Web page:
- 10th Legislature (1857–1860)
- 11st Legislature (1861–1863)
- 12nd Legislature (1864–1866)
- 13rd Legislature (1867–1868)
- 14th Legislature (1869–1872)
- 15th Legislature (1872–1875)
- 16th Legislature (1876–1877)
- 17th Legislature (1878–1881)
- 18th Legislature (1882–1884)
- 19th Legislature (1885)
- 20th Legislature (1886–1889), dissolved by the 15 November 1889 military coup that proclaimed Brazil a Republic
- 21st Legislature: had already been elected to succeed the 20th legislature, but was not installed due to the proclamation of the Republic. New elections were summoned by the provisional government of the Republic in 1890.
- 21st Legislature (1890–1891), discharged the role of Constituent Congress (1890–1891). The act that summoned the elections for the Constituent Congress and that empowered it to draft a Constitution already established that the Congress would be made up of two Houses, an elected Senate with equal representation for the Brazilian States, and a Chamber of Deputies, each State having a number of Deputies proportional to the size of its population. During the drafting of the Constitution, the Congress was to meet in joint session. The Congress was required to adopt a Constitution that conformed to the republican form of government, and that preserved the recently declared Federal model of the State.
- 22nd Legislature (1891–1893)
- 23rd Legislature (1894–1896)
- 24th Legislature (1897–1899)
- 25th Legislature (1900–1902)
- 26th Legislature (1903–1905)
- 27th Legislature (1906–1908)
- 28th Legislature (1909–1911)
- 29th Legislature (1912–1914)
- 30th Legislature (1915–1917)
- 31st Legislature (1918–1920)
- 32nd Legislature (1921–1923)
- 33rd Legislature (1924–1926)
- 34th Legislature (1927–1929)
- 35th Legislature (1930): dissolved by the provisional government after the 1930 Revolution.
- 36th Legislature (1933–1935), discharged the role of Constituent Assembly (1933–1934)
- 37th Legislature (1935–1937), dissolved by the Estado Novo coup d'état.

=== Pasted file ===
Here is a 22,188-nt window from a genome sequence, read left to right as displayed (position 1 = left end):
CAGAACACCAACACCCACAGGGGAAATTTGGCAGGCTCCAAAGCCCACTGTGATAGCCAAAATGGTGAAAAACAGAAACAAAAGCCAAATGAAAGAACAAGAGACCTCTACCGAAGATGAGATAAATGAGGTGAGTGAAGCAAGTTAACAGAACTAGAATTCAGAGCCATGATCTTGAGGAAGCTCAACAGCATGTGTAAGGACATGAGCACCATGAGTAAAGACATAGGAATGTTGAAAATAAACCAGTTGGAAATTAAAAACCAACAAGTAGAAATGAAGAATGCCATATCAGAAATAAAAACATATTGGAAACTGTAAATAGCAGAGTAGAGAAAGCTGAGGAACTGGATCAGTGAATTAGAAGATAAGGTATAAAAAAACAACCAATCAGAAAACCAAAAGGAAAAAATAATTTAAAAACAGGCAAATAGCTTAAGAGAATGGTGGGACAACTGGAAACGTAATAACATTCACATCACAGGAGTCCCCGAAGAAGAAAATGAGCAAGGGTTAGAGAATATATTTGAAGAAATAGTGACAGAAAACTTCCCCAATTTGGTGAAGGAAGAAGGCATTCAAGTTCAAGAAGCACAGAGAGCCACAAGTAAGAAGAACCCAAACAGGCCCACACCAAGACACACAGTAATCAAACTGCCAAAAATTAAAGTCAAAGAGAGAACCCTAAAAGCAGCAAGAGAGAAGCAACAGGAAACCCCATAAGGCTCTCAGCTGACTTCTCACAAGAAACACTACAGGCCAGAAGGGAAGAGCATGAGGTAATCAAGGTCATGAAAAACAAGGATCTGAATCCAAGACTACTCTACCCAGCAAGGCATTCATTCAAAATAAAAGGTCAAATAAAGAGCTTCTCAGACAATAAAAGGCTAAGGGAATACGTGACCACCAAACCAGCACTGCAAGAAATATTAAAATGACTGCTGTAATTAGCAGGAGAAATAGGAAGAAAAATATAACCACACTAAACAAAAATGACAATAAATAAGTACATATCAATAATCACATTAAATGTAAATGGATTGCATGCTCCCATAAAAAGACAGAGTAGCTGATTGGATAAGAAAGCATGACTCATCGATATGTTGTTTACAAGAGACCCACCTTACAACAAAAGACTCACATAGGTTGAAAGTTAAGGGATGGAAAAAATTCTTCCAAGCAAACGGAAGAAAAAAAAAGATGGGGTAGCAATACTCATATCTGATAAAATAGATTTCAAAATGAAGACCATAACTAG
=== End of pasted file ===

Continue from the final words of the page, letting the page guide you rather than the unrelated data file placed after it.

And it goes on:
Legislatures elected under the Republic of 46
- 38th Legislature (1946–1950), discharged the role of National Constituent Assembly (1946).
- 39th Legislature (1951–1954)
- 40th Legislature (1955–1958)
- 41st Legislature (1959–1962)
- 42nd Legislature (1963–1967), already under the Military Regime instituted by the 1964 military coup, the legislature discharged the role of Constituent Congress (1966–1967), under a decree of the military government (AI-4, Fourth Institutional Act), that commissioned the drafting of a new Constitution. The Constitution was voted under duress.
Legislatures elected under the Military Regime
- 43rd Legislature (1967–1970)
- 44th Legislature (1971–1975)
- 45th Legislature (1975–1979)
- 46th Legislature (1979–1983)
- 47th Legislature (1983–1987). The Chamber of Deputies was elected under the process of gradual return to democracy. During that legislature, the last military President handed over power to the first civilian Administration, still elected indirectly, by means of an Electoral College. The 1985 Electoral College, however, was placed under no duress, and elected the Opposition candidates for President and Vice-President. After the inauguration of the civilian Administration, the 47th Legislature passed a Constitutional Amendment, empowering the next Legislature, that would convene in February 1987 after the 1986 legislative elections, to discharge the role of National Constituent Assembly, empowered to adopt a new Constitution to replace the one inheirited from the Military Regime.
Legislatures elected after the restoration of civilian government ("New Republic")
- 48th Legislature (1987–1991), discharged the role of National Constituent Assembly (1987–1988).
- 49th Legislature (1991–1995)
- 50th Legislature (1995–1999)
- 51st Legislature (1999–2003)
- 52nd Legislature (2003–2007)
- 53rd Legislature (2007–2011)
- 54th Legislature (2011–2015)
See also 
- Federal institutions of Brazil
- 54th Chamber of Deputies of Brazil
- 53rd Chamber of Deputies of Brazil
- National Congress of Brazil
- Federal Senate of Brazil
- Chamber of Deputies Home Page: O Império do Brasil
- Chamber of Deputies Home Page: First Republic
- Chamber of Deputies Home Page: The Second Republic
- Chamber of Deputies Home Page: The Fourth Republic